The innings eater was put back into the rotation on Tuesday at Yankee Stadium, and while he didn’t dazzle, he kept the Orioles in the game.
On Sunday, Worley pitched seven innings, his longest outing since Sept. 21, giving up two runs on five hits. He allowed three hits and walked two in the first three innings, then gave up two runs in the fourth.
Tyler Naquin’s RBI double and Perez’s sacrifice fly gave Cleveland a 2-0 lead.
The Orioles had only one baserunner off Corey Kluber in the first four innings, Joseph’s third-inning single.
In the fourth, Jonathan Schoop led off with a double and scored on Manny Machado’s single. Machado took second on the throw home and moved to third on Chris Davis’ infield out. Mark Trumbo walked.
Alvarez grounded to short, and Trumbo was out at second, and first base umpire Brian Gorman called Alvarez out at first, but it was quickly overruled after a replay challenge. Machado scored from third, and the game was tied at 2.
Schoop hit a two-out homer in the fifth, his 17th to give the Orioles (57-40) a 3-2 lead.
After Naquin’s double, Worley retired 11 straight and left it up to Brad Brach for the eighth.
A night after he gave up two runs in the ninth, his only two-run inning of the year, Brach began by allowing a single to Jason Kipnis. Francisco Lindor grounded to Schoop at second, but with Kipnis passing him, Schoop tried to field it too quickly as was charged with an error.
Mike Napoli’s single to left scored Kipnis and Cleveland (56-41) tied it at 3.
In the bottom of the eighth, Machado walked with one out, and on a 2-2 count, Davis, who is in an 0-for-18 slump, thought he walked and as he began his walk to first, Machado was picked off first.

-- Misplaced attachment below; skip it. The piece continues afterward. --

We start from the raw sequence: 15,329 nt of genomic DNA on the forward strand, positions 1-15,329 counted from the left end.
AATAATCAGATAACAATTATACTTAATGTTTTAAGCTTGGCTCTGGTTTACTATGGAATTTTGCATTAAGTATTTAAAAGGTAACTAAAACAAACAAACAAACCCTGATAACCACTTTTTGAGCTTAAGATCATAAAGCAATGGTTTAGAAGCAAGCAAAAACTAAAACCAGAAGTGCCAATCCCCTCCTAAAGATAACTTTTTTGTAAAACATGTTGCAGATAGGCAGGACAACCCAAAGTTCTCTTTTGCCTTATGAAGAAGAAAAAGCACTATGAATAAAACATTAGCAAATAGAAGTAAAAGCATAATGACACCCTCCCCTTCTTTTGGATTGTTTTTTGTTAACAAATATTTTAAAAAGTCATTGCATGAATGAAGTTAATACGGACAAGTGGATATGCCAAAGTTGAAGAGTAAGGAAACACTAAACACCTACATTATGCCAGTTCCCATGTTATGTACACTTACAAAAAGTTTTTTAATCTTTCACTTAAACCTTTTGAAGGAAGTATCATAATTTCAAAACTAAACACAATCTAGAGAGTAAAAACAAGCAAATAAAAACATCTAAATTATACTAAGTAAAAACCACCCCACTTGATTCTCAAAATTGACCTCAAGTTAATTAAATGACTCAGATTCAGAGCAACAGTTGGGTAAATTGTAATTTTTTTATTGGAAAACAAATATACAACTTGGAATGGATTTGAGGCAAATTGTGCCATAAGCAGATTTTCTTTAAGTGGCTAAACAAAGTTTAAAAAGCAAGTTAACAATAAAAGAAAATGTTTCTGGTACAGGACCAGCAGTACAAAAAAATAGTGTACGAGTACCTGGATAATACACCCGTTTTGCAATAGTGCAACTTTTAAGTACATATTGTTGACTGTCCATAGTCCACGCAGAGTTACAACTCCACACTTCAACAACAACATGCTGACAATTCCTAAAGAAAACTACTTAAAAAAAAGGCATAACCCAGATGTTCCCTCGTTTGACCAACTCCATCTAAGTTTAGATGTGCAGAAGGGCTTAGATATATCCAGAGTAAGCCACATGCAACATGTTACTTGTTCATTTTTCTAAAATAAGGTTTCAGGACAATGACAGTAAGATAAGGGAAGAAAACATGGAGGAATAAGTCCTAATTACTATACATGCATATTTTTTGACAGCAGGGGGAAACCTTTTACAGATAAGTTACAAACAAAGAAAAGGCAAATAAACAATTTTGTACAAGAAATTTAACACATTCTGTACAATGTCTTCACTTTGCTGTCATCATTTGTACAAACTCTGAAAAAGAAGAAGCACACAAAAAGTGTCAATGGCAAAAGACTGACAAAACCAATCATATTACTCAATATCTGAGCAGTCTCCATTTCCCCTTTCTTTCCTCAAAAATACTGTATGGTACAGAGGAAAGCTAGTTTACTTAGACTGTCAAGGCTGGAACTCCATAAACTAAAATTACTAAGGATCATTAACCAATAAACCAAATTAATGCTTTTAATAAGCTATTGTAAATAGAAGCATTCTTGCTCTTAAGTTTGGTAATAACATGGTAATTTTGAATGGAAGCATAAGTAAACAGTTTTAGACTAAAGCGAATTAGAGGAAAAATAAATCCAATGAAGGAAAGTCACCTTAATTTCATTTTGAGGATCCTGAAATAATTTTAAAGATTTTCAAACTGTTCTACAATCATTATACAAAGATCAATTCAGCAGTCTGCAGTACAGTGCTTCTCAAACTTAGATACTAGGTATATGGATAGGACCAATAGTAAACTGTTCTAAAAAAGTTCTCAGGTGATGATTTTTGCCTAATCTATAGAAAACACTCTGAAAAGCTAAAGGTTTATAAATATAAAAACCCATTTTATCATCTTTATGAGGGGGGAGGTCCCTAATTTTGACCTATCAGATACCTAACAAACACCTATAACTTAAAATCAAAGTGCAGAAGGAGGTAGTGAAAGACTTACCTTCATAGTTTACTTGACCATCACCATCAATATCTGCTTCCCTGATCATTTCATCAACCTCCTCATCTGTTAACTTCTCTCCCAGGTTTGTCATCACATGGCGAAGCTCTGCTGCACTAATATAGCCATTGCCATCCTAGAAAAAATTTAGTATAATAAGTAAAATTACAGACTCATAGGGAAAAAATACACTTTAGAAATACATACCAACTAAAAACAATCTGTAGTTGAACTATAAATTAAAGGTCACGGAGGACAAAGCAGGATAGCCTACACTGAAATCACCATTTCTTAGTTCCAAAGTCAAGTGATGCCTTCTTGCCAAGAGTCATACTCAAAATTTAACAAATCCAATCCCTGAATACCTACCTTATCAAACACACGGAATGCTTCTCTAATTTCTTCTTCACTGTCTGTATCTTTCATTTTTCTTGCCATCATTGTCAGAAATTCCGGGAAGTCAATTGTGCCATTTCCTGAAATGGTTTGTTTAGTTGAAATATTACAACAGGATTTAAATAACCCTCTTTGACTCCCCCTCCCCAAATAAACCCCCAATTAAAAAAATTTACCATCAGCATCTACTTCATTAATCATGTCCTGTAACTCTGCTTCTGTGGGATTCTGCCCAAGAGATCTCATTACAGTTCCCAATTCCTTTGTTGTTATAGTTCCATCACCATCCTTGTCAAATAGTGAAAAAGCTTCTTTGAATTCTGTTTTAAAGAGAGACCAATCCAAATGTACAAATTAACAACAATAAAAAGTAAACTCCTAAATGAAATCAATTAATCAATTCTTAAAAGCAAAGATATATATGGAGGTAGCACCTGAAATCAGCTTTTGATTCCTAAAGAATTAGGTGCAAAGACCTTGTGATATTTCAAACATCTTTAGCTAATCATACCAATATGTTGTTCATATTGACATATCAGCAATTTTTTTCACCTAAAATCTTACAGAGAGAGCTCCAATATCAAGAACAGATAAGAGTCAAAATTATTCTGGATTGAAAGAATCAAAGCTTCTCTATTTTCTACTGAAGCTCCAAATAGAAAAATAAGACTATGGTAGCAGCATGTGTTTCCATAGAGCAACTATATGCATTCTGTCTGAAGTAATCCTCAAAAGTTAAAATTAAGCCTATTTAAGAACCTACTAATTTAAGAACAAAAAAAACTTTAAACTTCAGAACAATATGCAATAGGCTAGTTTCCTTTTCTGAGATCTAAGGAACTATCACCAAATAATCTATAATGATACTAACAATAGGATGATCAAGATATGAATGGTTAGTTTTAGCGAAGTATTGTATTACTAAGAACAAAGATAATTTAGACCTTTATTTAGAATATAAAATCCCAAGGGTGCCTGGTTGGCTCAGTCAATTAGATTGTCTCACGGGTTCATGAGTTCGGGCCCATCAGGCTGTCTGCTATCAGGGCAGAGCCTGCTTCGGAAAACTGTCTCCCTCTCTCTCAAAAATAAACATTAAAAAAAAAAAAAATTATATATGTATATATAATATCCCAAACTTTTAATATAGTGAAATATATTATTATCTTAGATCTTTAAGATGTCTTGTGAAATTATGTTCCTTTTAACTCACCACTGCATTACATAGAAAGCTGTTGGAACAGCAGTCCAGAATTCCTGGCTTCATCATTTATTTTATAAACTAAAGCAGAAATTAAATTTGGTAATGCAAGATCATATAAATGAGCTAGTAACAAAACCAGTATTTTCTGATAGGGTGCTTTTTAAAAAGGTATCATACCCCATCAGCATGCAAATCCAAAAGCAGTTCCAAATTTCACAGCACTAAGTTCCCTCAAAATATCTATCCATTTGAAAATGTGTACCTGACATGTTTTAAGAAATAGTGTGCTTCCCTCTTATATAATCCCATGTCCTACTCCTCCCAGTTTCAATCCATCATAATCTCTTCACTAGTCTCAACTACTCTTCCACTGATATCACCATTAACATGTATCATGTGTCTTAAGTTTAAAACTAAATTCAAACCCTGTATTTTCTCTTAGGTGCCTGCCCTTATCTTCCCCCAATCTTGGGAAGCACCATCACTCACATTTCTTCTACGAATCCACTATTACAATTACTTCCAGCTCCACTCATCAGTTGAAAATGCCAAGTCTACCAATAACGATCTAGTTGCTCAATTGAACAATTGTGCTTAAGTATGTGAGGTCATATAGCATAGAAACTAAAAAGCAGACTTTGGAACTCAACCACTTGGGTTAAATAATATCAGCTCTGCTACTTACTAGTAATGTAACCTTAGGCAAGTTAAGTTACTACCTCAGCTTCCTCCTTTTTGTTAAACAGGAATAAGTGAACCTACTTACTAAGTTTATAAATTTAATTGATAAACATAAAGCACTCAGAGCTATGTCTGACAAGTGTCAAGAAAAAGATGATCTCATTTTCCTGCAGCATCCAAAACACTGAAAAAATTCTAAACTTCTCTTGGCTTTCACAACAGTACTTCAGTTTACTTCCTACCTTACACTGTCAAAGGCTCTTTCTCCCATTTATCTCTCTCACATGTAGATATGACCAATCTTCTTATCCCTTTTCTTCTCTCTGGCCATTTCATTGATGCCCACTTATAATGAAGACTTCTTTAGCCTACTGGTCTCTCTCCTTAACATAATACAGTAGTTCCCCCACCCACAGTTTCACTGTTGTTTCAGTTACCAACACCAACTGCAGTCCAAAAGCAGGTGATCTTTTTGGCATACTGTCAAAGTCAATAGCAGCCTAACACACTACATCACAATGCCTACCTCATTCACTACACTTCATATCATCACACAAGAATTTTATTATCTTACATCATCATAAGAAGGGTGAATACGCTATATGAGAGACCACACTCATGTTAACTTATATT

Davis did walk on the next pitch, but Trumbo lined out to right to end the eighth.
NOTE: Jorge De La Rosa (6-7, 6.07) faces Yovani Gallardo (3-2, 5.69) on Monday night as the Colorado Rockies begin a three-game series with the Orioles.
Virginia Tech had itself a day on Saturday as four prospects committed publicly to the football program. Three players are from the 2017 class while the Hokies also grabbed their first commitment for 2018.
Wide receiver Sean Savoy, linebacker Jaylen Griffin and offensive lineman Aiden Brown committed from the class of 2017. Wide receiver Bryce Thompson from the class of 2018 committed also committed. Savoy is a three-star prospect and Brown is a two-star. Both Griffin and Thompson are unrated, per Rivals.
In addition to the four commitments, there is more good news out of Blacksburg as four-star defensive end TyJuan Garbutt also visited the school over the weekend.
Garbutt is the eleventh ranked defensive end in the country. He was previously committed to Virginia Tech, but decommitted earlier in July. Despite the decommitment, Virginia Tech remains the leader to land the prized prospect.